The walk up Whernside is a clear path and long rather than steep, but I flag. Anna maintains team morale. For most of the way the view is cloud (P14). We reach the summit of Whernside (P15) On the way down Anna flags a little and I maintain team morale. Bob is gritting his teeth and buckling down in spite of the weather. Bruno and Miele are full of beans. We can see Ingleborough ahead (P16) – the final peak, but should we do it?
We reach our backup car. Body parts are holding up and all dogs are still game. It is 5pm so time isn’t an issue, but visibility is, despite a distant patch of sunshine (P17). We discuss whether it would be safe to continue.
Knowing we have the backup car and can turn back if necessary, we bite the bullet and head up Ingleborough with fortitude. Ingleborough is steady for a stretch and then steep. My pace slows to less than 1 mile an hour and I run out of fortitude. Bob requires some boosts to get up the rocks. Anna maintains team morale. Miele decides it’s time for a game with a plastic bottle. Is her energy endless?
We get to the top of Ingleborough. The rain has stopped. The only problem is that visibility is so poor that we can’t see the Triangulation point, which is the official summit, despite wandering around in a moderately intelligent fashion. Hence P18 and 19 are us by one of the cairns at the approximate summit. (There is nowhere to place the camera for a joint shot on time delay.) P20 is the view from Ingleborough.
We also can’t tell where the path down towards Horton in Ribblesdale begins so make the sensible decision to return the way we came. The descent is particularly precarious and hard to judge where to safely place our feet. Bob finds it wearisome and a bit nerve-wracking, but continues bravely. Anna slips; one foot in the air, the other sliding downhill for 4ft. Amazingly she keeps her balance, however loses a little morale. I am making random huffs, puff, grunts and groans, but take up the morale maintaining baton.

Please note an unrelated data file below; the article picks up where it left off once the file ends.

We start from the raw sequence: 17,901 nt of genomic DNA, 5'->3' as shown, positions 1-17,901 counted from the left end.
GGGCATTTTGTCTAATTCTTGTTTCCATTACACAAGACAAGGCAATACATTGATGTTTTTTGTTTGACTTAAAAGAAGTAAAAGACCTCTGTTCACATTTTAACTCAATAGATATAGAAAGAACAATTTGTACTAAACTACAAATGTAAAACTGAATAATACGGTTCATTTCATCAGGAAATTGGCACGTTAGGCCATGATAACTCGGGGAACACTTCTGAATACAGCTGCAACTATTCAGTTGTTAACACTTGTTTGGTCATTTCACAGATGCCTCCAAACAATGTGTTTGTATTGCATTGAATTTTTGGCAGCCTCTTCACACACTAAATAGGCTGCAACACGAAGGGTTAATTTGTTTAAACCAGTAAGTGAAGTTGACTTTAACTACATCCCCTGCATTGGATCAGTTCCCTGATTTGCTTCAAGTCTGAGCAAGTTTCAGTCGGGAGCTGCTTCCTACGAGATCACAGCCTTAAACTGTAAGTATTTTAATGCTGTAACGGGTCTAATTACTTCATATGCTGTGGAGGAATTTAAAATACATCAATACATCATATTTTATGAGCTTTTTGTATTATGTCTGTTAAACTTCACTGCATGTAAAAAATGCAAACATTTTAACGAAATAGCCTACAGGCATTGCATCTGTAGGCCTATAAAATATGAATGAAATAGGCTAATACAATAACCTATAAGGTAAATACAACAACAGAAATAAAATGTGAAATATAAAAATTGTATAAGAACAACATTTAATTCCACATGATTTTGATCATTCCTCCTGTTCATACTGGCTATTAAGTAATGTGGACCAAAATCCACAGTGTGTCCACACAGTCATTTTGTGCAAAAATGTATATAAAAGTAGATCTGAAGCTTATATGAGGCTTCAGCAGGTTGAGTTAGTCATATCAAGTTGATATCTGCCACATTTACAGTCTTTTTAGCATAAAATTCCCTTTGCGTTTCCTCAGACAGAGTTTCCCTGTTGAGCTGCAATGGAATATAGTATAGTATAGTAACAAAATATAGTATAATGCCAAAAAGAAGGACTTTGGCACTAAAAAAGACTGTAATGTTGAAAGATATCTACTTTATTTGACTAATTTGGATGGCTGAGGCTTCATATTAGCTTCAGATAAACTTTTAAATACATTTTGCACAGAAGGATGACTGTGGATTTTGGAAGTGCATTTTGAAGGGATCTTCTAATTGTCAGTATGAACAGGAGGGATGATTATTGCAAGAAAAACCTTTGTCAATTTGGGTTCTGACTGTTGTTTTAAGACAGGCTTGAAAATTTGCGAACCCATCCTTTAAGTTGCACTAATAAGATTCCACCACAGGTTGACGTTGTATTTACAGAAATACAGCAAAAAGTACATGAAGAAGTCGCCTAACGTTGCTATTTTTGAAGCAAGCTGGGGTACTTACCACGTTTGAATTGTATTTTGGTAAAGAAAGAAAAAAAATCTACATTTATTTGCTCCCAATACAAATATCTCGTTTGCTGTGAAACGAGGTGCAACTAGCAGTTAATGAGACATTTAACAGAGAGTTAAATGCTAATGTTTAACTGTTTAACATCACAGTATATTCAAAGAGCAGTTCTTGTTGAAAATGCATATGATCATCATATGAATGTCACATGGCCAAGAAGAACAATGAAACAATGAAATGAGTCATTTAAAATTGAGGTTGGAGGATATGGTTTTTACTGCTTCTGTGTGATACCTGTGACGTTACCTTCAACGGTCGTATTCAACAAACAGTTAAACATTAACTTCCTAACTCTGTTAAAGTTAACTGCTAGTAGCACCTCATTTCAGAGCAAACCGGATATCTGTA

Would you do the Three Peaks Walk?
At last we are near the bottom of Ingleborough and so is the cloud cover as we look back (P21). Surprisingly for about a minute ahead PYG is glimpsed in a single patch of sunshine (P22). I look back towards Ingleborough again and that cloud is chasing us (P23). Ahead PYG is again obscured. With just a mile to go it is a race to make the backup car before the cloud reaches us.
8.45pm, thirteen hours after we started walking we reach the backup car for a second time, having reached the summit of each mountain. Gladly shedding rucksacks we heft weary dogs into the car. We are all sodden, but it was nice to beat that final cloud and not get rained on again.
Distance wise we saved two or three miles returning the way we did, but I hope you’ll agree that we completed the Yorkshire three Peaks to a satisfactory standard given the conditions.
I should add that on a clear day the views are far reaching, varied and stunning. Even on our walk visual highlights included distant shafts of sunlight illuminating Pen-y-Ghent and lovely Ribblehead aqueduct. Please don't let our wet and cloudy walk put you off from visiting the Yorkshire three peaks to enjoy the scenery for yourself.